Soapbox: iPad Takes on Sales Mission

Cognizant created a learning application—the iPad Sales GYM application—based on the principles of collaborative learning with a focus on performance enhancement.

By Sairaj Vaithilingam, Director, Content and Design Services, and Ramanathan Srinivasan, Senior Consultant, Learning Solutions Group, Cognizant Learning Solutions Group

Why can’t I learn what I want, when I want? This is a common question posed by the sales personnel at Cognizant.

With the company growing at an industry-leading clip and expanding its workforce,

Cognizant’s sales force, too, has grown and is spread across more than 50 countries, interacting with 5,000-plus senior management personnel to ensure our business pipeline stays healthy. Mobile learning through mobile phones was not a realistic solution, as the real estate offered by mobile phones and non-multimedia capabilities were major handicaps. So last year, we embarked on a mission to find a practical solution to this issue, and the protagonist for this mission was the iPad.

An analysis of the training needs of the sales force highlighted the following expectations:

  • The training medium should be simple to use and should be available anytime and anywhere.
  • The integrated training should be available both online and offline, and should be updated.
  • With peer-to-peer interaction accounting for 70 percent of the learning, the training should provide and motivate collaborative learning.
  • The ultimate aim should be to not just train, but also enhance performance.

It was clear we needed to move from a traditional to a Millennial learning strategist avatar and create a solution more specific to the needs of the Millennial sales force. So we created a learning application based on the principles of collaborative learning with a focus on performance enhancement. The result: the iPad Sales GYM application.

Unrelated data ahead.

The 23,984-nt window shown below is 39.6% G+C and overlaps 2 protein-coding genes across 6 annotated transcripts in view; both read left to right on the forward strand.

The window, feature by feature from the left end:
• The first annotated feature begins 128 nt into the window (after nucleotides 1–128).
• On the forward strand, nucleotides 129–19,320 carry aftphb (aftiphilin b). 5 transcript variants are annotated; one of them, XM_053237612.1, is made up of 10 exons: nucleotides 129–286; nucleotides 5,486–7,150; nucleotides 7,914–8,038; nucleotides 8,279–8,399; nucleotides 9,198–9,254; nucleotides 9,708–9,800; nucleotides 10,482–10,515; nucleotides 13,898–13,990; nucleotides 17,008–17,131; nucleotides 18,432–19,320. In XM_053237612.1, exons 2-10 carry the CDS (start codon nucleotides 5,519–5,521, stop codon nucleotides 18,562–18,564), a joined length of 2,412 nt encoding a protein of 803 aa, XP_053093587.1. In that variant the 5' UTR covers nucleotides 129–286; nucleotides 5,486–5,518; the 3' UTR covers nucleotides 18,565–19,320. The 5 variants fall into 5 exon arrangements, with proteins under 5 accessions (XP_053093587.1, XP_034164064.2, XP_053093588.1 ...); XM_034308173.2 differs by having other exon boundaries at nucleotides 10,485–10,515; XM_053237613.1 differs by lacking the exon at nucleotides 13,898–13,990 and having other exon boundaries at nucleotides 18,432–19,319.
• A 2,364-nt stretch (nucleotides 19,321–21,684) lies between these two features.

The Sales GYM training application encapsulates the principles of exploratory, push and pull learning, packaged with Web 2.0 technologies. Users can save feeds, artifacts, blogs, videos, and other content for offline reading. The Sales GYM learning application consisted of eight learning sections or apps:


  • YouTube-style video framework.
  • Video can be integrated with PowerPoint slides or text information, which enhances knowledge retention and delivery.
  • Pertinent artifacts such as case studies, white papers, brochures in various formats are integrated for knowledge enhancement.
  • Offers the ability to save content for offline reading, share content using the corporate mail application, and rate content and provide feedback.
  • Assignments through RSS feeds for the sales team to monitor their learning.


  • cFeeds or Cognizant Feeds help the sales team to be in sync with the latest news about Cognizant, across various domains and business offerings.
  • Offers the ability to save news for offline reading.


  • Pre-configured, must-read blogs for the sales team.
  • Sales personnel can use the app to comment on existing posts and post their own blog entries.
  • Sales personnel can add more blogs based on their preferences.
  • Blog entries can be saved for offline reading.


  • Twitter-style social app.
  • Sales team can tweet to find business contacts or relevant contact information within Cognizant.
  • Offers the ability to tweet to a focused audience group such as Cognizant Innovation.


  • cBrain connects to the internal knowledge repository site.
  • The app provides access to an asset repository, which contains many gigabytes of artifacts essential for the sales team.
  • Effective usage of the KM portal reduces the time taken to create a presentation by more than 40 percent.


  • Connects to Cognizant sales forum.
  • Critical pull learning medium for the sales team, as the ability of sales personnel to utilize this forum is critical for them to perform their job successfully.
  • App provides bookmarking, ranking, offline saving features.


  • Connects to Cognizant 24X7 virtual library.
  • Pre-populates with the latest sales books as ranked by the sales and leadership team.


  • Fun site full of games with learning value.
  • Has a memory-based game in which users are required to match leaders with their business profiles.
  • Games have increasing difficulty levels and are connected to a social forum for leader ranking.